Case study of an ESA sanction

Glenda came to Stepping Stones when her ESA stopped unexpectedly. She struggles to understand official correspondence and needed help working out what had happened, and what she needed to do next. Her Housing Benefit had stopped as well, but again she was not aware of why this had happened. She had started building up rent arrears and was getting very concerned about a possible eviction.

We went through her correspondence, and it transpired that her ESA had been sanctioned. Glenda is in the Work Related Activity Group (WRAG), meaning that her entitlement is dependent on her attending work-focussed training aimed at improving work prospects once a person’s health improves. She had missed three of these appointments, and so her ESA had been sanctioned indefinitely until she re-attended the Work Programme. She was awarded ESA due to numerous serious health problems, all of which present variable symptoms. Some days she is in too much pain to get out of bed, and other days she can just about function normally. In May last year, she suffered a prolonged flare up and her GP referred her to a specialist. She was too ill to attend the Work Programme, so her GP signed a sick note which she sent to the Jobcentre and the Work Programme provider. She was sanctioned for missing three appointments after she had circulated this sick note, despite leaving voicemails for her work coach.

I lodged three appeals for the three missed appointments, and asked that the court link them into a single hearing. This request was granted, and the appeals were accepted and processed for a full hearing. There were delays, and a hearing was only listed in January despite the appeals being lodged in August. The judge issued a Direction Notice requiring the DWP to send a representative to the hearing.

Appellants have various legal arguments available to them when challenging a sanction, such as they had good cause to miss an appointment and took reasonable steps to alert the DWP, or that the type of work related activity that they were mandated to do was unreasonable. In Glenda’s case, both of these applied. The documents provided by the DWP in advance of the hearing showed that Glenda had been expected to cold call employers and send off at least 15 speculative job applications during her WRA session. Regulation 3(4) of the Employment and Support Allowance (Work-Related Activity) Regulations 2011 prohibits ESA claimants from being made to apply for jobs.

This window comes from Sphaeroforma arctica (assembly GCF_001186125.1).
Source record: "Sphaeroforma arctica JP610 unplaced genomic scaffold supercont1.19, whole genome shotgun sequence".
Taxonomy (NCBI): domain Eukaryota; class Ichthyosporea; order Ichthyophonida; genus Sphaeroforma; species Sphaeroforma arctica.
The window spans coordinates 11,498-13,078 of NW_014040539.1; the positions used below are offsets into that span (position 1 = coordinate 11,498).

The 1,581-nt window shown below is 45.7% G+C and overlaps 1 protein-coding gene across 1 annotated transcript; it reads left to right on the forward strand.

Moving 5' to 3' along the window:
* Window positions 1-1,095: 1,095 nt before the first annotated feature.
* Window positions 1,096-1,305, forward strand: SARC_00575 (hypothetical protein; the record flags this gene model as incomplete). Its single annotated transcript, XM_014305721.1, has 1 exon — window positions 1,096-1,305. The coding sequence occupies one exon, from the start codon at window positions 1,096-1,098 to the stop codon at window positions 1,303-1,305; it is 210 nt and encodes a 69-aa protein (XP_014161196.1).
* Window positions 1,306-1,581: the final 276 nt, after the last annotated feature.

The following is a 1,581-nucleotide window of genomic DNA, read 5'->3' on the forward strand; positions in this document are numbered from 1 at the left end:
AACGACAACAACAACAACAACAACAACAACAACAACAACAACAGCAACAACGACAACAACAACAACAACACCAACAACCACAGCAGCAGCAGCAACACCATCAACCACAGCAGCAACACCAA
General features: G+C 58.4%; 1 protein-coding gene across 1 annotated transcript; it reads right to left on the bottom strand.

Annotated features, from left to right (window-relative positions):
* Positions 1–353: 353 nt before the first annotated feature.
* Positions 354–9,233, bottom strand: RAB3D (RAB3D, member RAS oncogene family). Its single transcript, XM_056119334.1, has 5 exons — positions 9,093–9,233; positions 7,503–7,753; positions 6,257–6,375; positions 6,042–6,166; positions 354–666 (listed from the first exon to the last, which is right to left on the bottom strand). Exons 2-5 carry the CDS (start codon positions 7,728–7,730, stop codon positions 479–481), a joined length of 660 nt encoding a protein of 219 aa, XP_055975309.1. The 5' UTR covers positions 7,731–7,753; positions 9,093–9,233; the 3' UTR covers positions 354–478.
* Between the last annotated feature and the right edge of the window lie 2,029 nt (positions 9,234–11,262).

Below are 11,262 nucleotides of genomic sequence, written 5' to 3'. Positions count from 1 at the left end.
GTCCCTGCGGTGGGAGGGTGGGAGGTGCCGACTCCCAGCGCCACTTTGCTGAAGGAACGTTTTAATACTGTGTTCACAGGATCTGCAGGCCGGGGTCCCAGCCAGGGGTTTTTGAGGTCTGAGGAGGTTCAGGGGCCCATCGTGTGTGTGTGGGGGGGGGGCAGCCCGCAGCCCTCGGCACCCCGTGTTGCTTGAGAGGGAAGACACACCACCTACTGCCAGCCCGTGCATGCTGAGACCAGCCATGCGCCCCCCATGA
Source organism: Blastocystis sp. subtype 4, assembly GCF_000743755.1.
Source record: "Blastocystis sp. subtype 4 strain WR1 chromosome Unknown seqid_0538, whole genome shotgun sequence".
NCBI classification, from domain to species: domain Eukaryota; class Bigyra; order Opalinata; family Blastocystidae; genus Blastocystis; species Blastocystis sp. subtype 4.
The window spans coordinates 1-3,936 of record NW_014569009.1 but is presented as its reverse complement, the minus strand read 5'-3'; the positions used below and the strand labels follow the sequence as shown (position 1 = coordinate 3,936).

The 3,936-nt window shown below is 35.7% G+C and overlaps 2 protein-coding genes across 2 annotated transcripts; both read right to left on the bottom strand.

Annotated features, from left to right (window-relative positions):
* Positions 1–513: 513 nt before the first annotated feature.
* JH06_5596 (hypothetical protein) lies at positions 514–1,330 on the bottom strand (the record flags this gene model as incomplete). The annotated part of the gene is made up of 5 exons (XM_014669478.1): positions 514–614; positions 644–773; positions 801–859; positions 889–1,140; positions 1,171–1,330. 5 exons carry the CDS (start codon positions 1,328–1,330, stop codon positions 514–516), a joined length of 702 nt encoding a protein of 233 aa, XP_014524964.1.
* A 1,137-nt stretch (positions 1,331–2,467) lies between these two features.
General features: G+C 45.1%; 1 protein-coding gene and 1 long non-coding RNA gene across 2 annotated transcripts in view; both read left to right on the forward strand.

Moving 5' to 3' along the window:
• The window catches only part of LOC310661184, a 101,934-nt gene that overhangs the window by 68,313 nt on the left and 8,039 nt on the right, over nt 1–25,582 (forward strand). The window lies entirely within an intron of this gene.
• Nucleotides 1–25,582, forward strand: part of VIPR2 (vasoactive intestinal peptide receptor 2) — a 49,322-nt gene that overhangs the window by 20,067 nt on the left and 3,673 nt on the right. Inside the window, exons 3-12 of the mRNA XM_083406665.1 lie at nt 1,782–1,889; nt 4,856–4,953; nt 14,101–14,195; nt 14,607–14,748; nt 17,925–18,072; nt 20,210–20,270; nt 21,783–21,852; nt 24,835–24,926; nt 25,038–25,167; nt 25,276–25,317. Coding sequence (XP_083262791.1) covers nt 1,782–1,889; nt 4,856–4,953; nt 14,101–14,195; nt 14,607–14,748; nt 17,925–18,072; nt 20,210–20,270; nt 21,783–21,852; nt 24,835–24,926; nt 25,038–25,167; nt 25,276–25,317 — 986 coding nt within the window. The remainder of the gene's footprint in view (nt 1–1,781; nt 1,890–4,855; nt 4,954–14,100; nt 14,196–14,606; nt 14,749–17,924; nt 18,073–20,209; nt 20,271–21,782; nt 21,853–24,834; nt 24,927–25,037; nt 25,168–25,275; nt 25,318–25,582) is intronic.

I drafted some written submissions explaining her health situation, the steps she had taken to make the DWP aware of them, and the illegality of the activities she had missed. All three appeals were allowed and we are now waiting for the DWP to authorise a payment of around £500 to cover the period she was sanctioned for.

Sanction cases rarely come to our attention at Z2K, despite the practice being widespread and a major reason why people are forced to attend foodbanks. As a policy issue, we feel it is one of the most pernicious aspects of the benefits system and the sanctions regime is something we have wanted to challenge in the courts for a long time.

However, the vast majority of sanctions cases never come to our caseworkers, despite our best efforts to seek them out. We are not entirely sure why this is, but one explanation is that people simply are not aware that sanction decisions can be challenged in the same way as any other benefit decision – that is by Mandatory Reconsideration and an appeal to the Social Security Tribunal. Another explanation could be that as their effect is generally temporary, people would rather grin and bear it until their payments start up again. Many people, with some justification, feel that the benefits system is hostile to claimants, and I worry that they would rather not rock the boat by challenging a sanction.

If Glenda’s case shows anything, it is that sanctions can and should be challenged.

Leave a Reply

Your email address will not be published. Required fields are marked *